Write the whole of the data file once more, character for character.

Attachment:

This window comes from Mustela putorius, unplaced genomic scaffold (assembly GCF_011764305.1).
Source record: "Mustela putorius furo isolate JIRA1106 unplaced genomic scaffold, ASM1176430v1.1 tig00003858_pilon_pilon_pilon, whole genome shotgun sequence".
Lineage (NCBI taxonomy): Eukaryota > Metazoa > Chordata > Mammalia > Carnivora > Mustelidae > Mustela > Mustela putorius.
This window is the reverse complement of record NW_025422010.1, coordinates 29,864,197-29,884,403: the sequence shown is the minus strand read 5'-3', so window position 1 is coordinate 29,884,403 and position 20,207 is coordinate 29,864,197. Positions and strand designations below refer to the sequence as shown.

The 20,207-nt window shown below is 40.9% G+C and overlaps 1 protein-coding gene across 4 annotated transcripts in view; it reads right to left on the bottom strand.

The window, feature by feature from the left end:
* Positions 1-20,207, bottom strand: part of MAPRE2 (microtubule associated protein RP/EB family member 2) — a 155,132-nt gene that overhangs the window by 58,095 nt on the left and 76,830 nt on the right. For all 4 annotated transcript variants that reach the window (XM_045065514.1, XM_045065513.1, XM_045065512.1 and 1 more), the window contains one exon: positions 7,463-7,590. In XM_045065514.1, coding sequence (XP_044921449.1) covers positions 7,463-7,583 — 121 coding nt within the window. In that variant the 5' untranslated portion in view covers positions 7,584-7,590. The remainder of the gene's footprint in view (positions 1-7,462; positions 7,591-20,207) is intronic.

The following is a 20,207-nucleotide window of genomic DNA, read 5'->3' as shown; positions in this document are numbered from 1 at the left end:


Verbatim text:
This window comes from Mustela putorius, unplaced genomic scaffold (assembly GCF_011764305.1).
Source record: "Mustela putorius furo isolate JIRA1106 unplaced genomic scaffold, ASM1176430v1.1 tig00003858_pilon_pilon_pilon, whole genome shotgun sequence".
Lineage (NCBI taxonomy): Eukaryota > Metazoa > Chordata > Mammalia > Carnivora > Mustelidae > Mustela > Mustela putorius.
This window is the reverse complement of record NW_025422010.1, coordinates 29,864,197-29,884,403: the sequence shown is the minus strand read 5'-3', so window position 1 is coordinate 29,884,403 and position 20,207 is coordinate 29,864,197. Positions and strand designations below refer to the sequence as shown.

The 20,207-nt window shown below is 40.9% G+C and overlaps 1 protein-coding gene across 4 annotated transcripts in view; it reads right to left on the bottom strand.

The window, feature by feature from the left end:
* Positions 1-20,207, bottom strand: part of MAPRE2 (microtubule associated protein RP/EB family member 2) — a 155,132-nt gene that overhangs the window by 58,095 nt on the left and 76,830 nt on the right. For all 4 annotated transcript variants that reach the window (XM_045065514.1, XM_045065513.1, XM_045065512.1 and 1 more), the window contains one exon: positions 7,463-7,590. In XM_045065514.1, coding sequence (XP_044921449.1) covers positions 7,463-7,583 — 121 coding nt within the window. In that variant the 5' untranslated portion in view covers positions 7,584-7,590. The remainder of the gene's footprint in view (positions 1-7,462; positions 7,591-20,207) is intronic.

The following is a 20,207-nucleotide window of genomic DNA, read 5'->3' as shown; positions in this document are numbered from 1 at the left end: